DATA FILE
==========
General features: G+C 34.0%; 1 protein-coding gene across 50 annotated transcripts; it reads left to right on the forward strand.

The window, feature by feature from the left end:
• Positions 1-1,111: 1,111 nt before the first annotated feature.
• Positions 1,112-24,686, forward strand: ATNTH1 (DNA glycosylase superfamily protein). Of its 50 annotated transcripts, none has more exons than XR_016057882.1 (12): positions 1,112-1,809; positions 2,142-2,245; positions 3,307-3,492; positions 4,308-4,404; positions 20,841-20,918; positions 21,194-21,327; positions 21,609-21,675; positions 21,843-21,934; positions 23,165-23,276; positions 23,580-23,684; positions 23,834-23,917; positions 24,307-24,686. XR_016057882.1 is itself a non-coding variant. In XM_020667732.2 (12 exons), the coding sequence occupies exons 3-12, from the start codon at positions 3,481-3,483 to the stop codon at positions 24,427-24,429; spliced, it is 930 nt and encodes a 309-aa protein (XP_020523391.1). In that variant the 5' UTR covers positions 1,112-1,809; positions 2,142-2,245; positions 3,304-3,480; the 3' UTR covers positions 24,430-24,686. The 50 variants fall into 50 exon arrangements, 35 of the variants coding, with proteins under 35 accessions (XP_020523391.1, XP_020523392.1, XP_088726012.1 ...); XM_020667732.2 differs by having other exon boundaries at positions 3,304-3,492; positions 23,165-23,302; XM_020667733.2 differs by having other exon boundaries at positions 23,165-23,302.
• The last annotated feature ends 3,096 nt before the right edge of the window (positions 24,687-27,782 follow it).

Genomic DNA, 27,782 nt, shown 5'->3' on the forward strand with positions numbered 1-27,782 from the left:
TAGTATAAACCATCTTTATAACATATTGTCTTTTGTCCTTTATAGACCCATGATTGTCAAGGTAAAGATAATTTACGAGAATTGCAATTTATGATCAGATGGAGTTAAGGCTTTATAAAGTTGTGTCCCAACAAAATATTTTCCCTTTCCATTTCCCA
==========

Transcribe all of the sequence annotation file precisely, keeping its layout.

General features: G+C 34.0%; 1 protein-coding gene across 50 annotated transcripts; it reads left to right on the forward strand.

The window, feature by feature from the left end:
• Positions 1-1,111: 1,111 nt before the first annotated feature.
• Positions 1,112-24,686, forward strand: ATNTH1 (DNA glycosylase superfamily protein). Of its 50 annotated transcripts, none has more exons than XR_016057882.1 (12): positions 1,112-1,809; positions 2,142-2,245; positions 3,307-3,492; positions 4,308-4,404; positions 20,841-20,918; positions 21,194-21,327; positions 21,609-21,675; positions 21,843-21,934; positions 23,165-23,276; positions 23,580-23,684; positions 23,834-23,917; positions 24,307-24,686. XR_016057882.1 is itself a non-coding variant. In XM_020667732.2 (12 exons), the coding sequence occupies exons 3-12, from the start codon at positions 3,481-3,483 to the stop codon at positions 24,427-24,429; spliced, it is 930 nt and encodes a 309-aa protein (XP_020523391.1). In that variant the 5' UTR covers positions 1,112-1,809; positions 2,142-2,245; positions 3,304-3,480; the 3' UTR covers positions 24,430-24,686. The 50 variants fall into 50 exon arrangements, 35 of the variants coding, with proteins under 35 accessions (XP_020523391.1, XP_020523392.1, XP_088726012.1 ...); XM_020667732.2 differs by having other exon boundaries at positions 3,304-3,492; positions 23,165-23,302; XM_020667733.2 differs by having other exon boundaries at positions 23,165-23,302.
• The last annotated feature ends 3,096 nt before the right edge of the window (positions 24,687-27,782 follow it).

Genomic DNA, 27,782 nt, shown 5'->3' on the forward strand with positions numbered 1-27,782 from the left:
TAGTATAAACCATCTTTATAACATATTGTCTTTTGTCCTTTATAGACCCATGATTGTCAAGGTAAAGATAATTTACGAGAATTGCAATTTATGATCAGATGGAGTTAAGGCTTTATAAAGTTGTGTCCCAACAAAATATTTTCCCTTTCCATTTCCCA